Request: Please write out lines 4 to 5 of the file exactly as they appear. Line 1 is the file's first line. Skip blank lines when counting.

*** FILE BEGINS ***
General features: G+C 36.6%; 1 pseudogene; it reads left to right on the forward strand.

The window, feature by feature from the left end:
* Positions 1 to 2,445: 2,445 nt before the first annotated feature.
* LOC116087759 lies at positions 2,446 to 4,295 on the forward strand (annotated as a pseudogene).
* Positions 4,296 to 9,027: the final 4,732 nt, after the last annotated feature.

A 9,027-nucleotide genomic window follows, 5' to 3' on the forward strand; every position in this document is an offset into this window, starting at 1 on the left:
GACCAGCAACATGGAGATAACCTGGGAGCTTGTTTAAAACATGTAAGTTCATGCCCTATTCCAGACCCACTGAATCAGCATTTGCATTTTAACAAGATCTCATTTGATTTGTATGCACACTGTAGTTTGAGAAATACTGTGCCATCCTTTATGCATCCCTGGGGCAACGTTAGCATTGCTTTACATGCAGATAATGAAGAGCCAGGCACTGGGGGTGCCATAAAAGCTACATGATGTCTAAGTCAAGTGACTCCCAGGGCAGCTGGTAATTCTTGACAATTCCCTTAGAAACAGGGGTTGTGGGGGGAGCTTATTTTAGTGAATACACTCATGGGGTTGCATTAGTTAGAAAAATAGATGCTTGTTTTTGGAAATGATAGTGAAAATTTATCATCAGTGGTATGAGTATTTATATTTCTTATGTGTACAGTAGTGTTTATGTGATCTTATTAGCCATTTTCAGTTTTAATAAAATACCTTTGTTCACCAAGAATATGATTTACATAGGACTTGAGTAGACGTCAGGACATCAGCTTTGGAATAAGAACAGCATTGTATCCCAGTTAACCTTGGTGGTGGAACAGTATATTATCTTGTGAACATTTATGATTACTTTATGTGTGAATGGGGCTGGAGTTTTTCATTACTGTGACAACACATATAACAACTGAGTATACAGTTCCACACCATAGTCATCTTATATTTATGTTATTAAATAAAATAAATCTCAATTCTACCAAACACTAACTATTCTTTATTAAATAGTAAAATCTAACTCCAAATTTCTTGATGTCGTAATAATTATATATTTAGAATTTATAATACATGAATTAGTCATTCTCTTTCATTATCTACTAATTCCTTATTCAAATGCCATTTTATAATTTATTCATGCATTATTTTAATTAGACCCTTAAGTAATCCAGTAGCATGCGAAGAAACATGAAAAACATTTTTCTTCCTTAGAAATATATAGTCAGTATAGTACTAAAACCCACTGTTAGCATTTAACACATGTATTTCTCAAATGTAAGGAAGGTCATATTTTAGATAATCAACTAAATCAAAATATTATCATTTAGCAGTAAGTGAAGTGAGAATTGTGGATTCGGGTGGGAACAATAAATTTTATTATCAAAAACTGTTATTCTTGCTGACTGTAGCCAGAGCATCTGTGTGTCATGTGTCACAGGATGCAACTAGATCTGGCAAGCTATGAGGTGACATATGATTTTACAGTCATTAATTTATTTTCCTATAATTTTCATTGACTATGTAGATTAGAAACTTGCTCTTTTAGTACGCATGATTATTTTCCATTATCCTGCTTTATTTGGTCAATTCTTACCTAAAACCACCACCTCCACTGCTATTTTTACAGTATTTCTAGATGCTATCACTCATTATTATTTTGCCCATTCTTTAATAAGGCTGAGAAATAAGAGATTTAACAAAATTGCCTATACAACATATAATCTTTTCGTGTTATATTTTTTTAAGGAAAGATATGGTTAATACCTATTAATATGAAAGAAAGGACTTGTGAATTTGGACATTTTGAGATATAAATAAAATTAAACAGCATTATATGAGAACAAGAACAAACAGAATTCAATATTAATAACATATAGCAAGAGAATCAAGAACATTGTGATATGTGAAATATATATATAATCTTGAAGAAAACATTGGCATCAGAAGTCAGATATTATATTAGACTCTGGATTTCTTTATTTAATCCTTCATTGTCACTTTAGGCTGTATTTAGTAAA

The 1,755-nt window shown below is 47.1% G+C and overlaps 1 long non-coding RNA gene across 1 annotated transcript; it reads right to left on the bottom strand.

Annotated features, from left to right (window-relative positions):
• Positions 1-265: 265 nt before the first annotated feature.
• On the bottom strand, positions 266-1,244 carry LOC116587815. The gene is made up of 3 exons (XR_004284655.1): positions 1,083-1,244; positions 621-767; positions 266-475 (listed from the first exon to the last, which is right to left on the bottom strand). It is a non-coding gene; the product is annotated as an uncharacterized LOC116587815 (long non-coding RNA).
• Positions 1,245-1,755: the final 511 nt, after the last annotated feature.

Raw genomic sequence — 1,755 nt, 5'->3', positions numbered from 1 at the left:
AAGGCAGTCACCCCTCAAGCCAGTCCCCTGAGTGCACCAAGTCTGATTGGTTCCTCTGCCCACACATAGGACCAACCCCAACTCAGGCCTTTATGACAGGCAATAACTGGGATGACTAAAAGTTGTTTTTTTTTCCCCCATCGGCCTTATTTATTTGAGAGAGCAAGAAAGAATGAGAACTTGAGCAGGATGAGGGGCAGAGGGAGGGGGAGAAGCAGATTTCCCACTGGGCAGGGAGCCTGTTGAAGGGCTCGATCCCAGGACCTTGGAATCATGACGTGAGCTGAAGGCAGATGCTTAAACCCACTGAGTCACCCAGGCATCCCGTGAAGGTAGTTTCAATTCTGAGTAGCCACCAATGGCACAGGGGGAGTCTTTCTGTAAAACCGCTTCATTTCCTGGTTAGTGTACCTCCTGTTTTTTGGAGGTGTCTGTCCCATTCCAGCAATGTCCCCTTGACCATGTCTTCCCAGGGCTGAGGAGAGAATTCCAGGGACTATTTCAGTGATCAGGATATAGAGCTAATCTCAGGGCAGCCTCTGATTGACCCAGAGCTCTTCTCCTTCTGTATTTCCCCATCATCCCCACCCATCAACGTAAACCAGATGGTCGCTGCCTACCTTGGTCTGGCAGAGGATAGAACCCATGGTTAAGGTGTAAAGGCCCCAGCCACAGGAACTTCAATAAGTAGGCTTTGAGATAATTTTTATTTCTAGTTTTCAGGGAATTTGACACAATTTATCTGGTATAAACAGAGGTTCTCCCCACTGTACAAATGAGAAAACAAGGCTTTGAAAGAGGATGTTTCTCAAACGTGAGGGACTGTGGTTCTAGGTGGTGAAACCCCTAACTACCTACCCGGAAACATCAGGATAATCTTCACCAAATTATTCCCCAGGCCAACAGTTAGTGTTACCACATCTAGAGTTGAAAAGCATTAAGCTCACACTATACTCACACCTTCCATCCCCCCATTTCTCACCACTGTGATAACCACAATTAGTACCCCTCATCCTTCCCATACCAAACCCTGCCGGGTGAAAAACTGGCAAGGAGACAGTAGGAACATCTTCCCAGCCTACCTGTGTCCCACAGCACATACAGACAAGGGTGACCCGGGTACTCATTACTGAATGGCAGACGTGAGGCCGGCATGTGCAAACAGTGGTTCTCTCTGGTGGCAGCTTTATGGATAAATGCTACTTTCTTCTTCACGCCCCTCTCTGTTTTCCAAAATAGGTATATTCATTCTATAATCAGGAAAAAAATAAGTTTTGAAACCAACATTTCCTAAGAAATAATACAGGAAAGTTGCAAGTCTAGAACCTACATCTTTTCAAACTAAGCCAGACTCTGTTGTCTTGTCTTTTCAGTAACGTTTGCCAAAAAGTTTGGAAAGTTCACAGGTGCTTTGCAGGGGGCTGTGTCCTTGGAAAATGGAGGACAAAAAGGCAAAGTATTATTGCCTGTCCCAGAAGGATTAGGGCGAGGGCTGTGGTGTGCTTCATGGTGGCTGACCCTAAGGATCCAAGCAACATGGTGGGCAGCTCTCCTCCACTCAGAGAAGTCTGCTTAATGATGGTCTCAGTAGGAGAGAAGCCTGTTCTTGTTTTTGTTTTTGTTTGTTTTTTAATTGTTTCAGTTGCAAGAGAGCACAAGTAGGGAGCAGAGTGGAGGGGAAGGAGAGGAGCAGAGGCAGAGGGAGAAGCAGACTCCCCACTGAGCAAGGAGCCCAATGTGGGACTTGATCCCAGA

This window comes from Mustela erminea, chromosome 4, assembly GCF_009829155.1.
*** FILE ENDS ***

* LOC116087759 lies at positions 2,446 to 4,295 on the forward strand (annotated as a pseudogene).
* Positions 4,296 to 9,027: the final 4,732 nt, after the last annotated feature.